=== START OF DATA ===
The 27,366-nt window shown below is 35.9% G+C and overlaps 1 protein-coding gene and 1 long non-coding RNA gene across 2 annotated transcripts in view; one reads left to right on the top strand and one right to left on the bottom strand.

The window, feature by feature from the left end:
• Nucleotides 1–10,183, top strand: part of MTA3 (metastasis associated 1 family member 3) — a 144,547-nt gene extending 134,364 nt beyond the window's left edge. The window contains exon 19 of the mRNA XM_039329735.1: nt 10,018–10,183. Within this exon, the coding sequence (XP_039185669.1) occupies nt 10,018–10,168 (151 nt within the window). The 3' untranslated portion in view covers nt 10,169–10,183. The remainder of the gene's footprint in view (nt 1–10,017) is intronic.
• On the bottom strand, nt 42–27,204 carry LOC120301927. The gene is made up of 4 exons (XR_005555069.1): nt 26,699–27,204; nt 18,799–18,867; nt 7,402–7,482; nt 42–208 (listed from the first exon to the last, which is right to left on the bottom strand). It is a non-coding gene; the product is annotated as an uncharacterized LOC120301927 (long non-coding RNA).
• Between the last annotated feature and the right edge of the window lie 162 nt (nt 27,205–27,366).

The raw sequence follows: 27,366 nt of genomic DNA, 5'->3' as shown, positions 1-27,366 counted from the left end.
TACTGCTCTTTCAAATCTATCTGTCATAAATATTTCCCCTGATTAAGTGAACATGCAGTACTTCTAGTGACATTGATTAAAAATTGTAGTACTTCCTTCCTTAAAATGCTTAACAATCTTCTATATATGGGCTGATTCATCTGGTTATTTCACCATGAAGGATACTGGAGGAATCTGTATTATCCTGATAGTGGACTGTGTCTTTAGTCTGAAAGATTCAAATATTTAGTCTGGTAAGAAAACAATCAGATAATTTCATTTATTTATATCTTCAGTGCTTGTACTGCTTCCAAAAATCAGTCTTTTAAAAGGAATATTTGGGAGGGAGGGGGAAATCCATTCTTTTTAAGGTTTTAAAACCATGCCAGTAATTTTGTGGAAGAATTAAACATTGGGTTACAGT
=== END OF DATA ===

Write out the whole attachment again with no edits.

The 27,366-nt window shown below is 35.9% G+C and overlaps 1 protein-coding gene and 1 long non-coding RNA gene across 2 annotated transcripts in view; one reads left to right on the top strand and one right to left on the bottom strand.

The window, feature by feature from the left end:
• Nucleotides 1–10,183, top strand: part of MTA3 (metastasis associated 1 family member 3) — a 144,547-nt gene extending 134,364 nt beyond the window's left edge. The window contains exon 19 of the mRNA XM_039329735.1: nt 10,018–10,183. Within this exon, the coding sequence (XP_039185669.1) occupies nt 10,018–10,168 (151 nt within the window). The 3' untranslated portion in view covers nt 10,169–10,183. The remainder of the gene's footprint in view (nt 1–10,017) is intronic.
• On the bottom strand, nt 42–27,204 carry LOC120301927. The gene is made up of 4 exons (XR_005555069.1): nt 26,699–27,204; nt 18,799–18,867; nt 7,402–7,482; nt 42–208 (listed from the first exon to the last, which is right to left on the bottom strand). It is a non-coding gene; the product is annotated as an uncharacterized LOC120301927 (long non-coding RNA).
• Between the last annotated feature and the right edge of the window lie 162 nt (nt 27,205–27,366).

The raw sequence follows: 27,366 nt of genomic DNA, 5'->3' as shown, positions 1-27,366 counted from the left end.
TACTGCTCTTTCAAATCTATCTGTCATAAATATTTCCCCTGATTAAGTGAACATGCAGTACTTCTAGTGACATTGATTAAAAATTGTAGTACTTCCTTCCTTAAAATGCTTAACAATCTTCTATATATGGGCTGATTCATCTGGTTATTTCACCATGAAGGATACTGGAGGAATCTGTATTATCCTGATAGTGGACTGTGTCTTTAGTCTGAAAGATTCAAATATTTAGTCTGGTAAGAAAACAATCAGATAATTTCATTTATTTATATCTTCAGTGCTTGTACTGCTTCCAAAAATCAGTCTTTTAAAAGGAATATTTGGGAGGGAGGGGGAAATCCATTCTTTTTAAGGTTTTAAAACCATGCCAGTAATTTTGTGGAAGAATTAAACATTGGGTTACAGT